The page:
that one farthest away being the highest. The bags were traction of number facts. Indeed they could give facts

then tossed through the rungs, from a distance marked on concerning the table of thirteen and add readily such facts the floor, the score being the product of the value of the as 20 + 13; 40 + 15; 70 + 18; 90 + 12; and so on.

ball and the value of the rung through which the ball passed. Miss Carter had to think quickly herself to give them fast The sides of the ladder, when struck, were zero. enough. And formerly 5 X 8 had been a painful effort of

These simple games and the spirit of competition they solution. Do not we all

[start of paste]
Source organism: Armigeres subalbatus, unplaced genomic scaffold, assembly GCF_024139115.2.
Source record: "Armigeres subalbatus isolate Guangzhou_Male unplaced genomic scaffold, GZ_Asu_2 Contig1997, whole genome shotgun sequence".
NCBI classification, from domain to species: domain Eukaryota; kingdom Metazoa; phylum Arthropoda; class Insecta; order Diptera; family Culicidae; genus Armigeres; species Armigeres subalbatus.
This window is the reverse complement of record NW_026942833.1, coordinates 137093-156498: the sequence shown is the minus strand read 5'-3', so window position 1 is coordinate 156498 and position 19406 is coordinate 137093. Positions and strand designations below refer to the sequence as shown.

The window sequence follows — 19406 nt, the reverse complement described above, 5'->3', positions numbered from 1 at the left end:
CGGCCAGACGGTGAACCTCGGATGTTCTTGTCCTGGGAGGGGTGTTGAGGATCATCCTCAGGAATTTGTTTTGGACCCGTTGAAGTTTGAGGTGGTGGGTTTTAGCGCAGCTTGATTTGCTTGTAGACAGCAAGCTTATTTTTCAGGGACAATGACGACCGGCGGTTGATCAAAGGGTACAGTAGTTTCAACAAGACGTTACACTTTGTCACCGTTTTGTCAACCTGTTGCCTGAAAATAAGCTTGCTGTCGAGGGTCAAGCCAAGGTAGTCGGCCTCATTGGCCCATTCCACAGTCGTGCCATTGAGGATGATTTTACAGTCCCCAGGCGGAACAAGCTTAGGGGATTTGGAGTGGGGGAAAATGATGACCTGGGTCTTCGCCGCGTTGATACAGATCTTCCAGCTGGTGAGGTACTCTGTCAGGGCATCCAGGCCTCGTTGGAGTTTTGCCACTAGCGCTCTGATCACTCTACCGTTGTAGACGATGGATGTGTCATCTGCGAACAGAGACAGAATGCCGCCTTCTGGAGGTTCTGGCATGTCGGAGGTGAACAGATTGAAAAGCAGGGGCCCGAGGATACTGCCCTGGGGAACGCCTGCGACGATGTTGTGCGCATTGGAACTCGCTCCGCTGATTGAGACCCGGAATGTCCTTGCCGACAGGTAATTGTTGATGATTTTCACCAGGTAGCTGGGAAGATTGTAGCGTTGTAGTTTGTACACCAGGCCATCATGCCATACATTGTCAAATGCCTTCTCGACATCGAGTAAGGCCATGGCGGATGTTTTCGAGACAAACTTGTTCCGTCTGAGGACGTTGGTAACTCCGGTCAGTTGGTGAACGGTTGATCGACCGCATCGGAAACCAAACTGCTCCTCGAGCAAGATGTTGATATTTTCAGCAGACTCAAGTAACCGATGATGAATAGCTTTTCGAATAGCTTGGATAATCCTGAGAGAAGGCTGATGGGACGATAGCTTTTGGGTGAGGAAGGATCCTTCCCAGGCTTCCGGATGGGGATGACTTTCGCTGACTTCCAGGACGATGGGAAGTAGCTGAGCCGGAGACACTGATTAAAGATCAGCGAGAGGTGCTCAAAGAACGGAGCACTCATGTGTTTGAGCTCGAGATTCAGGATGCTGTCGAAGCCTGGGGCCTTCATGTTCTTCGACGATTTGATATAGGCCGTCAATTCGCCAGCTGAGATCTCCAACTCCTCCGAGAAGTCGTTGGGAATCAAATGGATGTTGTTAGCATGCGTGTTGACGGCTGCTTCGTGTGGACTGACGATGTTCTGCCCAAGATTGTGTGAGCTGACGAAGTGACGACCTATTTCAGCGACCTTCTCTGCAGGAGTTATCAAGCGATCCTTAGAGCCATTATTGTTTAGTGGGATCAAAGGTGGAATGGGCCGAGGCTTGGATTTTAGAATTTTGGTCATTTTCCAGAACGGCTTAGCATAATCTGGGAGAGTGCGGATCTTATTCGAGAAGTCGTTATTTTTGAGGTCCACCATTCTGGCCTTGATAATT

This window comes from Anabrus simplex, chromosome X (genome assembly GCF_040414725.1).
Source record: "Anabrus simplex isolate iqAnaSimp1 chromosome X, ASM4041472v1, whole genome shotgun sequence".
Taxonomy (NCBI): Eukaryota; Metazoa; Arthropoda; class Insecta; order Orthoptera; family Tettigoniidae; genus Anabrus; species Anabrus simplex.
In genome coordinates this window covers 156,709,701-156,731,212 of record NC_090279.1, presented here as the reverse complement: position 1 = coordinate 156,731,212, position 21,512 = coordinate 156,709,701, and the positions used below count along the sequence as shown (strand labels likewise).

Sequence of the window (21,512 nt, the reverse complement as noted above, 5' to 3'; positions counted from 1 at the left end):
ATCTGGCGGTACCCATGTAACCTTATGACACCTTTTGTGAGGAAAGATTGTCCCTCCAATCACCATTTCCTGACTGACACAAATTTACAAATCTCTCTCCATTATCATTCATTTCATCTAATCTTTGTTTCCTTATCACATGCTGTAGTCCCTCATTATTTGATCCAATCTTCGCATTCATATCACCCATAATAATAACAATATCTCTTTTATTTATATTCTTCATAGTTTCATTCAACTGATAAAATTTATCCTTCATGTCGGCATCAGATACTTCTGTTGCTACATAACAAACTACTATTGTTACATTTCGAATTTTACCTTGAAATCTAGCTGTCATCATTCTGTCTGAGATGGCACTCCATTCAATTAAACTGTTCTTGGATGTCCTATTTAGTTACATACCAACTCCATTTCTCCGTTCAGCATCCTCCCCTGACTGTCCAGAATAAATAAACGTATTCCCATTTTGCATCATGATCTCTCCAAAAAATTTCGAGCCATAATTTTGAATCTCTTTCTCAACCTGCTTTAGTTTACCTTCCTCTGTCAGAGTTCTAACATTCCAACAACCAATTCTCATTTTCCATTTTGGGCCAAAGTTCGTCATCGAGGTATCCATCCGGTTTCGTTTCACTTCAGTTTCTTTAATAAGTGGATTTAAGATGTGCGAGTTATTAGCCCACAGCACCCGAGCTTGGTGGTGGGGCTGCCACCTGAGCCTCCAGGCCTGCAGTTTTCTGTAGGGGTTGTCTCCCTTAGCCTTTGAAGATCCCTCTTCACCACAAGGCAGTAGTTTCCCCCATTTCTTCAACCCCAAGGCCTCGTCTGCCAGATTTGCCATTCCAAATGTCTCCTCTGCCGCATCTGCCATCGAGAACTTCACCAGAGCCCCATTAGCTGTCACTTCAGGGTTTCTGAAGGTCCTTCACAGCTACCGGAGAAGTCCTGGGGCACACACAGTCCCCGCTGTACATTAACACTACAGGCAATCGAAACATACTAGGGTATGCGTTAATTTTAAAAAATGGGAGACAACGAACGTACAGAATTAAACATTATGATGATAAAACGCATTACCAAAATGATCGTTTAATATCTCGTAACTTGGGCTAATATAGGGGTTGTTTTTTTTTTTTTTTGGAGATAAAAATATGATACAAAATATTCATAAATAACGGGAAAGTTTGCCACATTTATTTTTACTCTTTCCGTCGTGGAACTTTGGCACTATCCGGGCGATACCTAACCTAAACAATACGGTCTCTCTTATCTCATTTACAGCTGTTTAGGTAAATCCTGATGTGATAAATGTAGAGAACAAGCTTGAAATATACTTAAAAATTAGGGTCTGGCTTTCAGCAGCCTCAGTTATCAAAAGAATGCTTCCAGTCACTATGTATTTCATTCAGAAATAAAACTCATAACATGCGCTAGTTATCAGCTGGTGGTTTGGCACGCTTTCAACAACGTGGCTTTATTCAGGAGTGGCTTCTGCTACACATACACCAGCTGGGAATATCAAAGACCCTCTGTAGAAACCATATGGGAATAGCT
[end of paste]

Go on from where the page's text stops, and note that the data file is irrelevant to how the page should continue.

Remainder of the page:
, thought Miss Carter, really work aroused not only gave Grade III the mastery of those long in the hope of reward or the fear of punishment? And do abhorred tables, but gave the children a keen intellectual we not work better and harder in the hope of reward than pleasure as well. Truly has it been said that “a child is when spurred by fear? The prizes were insignificant in

educated through his play." themselves — postcard photographs of the happy winner, an especially coveted pencil or tablet; once it was a growing lily bulb that brought cheer to a home of most humble circumstances, the mother telling Miss Carter, almost with tears in her eyes, that the entire family somehow had to be better after its coming! How could it be wrong? That

Litheld Holm incident alone made it right.

I Bakery · There were some delightful games now and then, that helped impress the facts. One consisted of a circle drawn Clay rolls, bread, etc, upon the board, the multiplier and the sign being writ- Signs ten on the outside and the numbers from one to twelve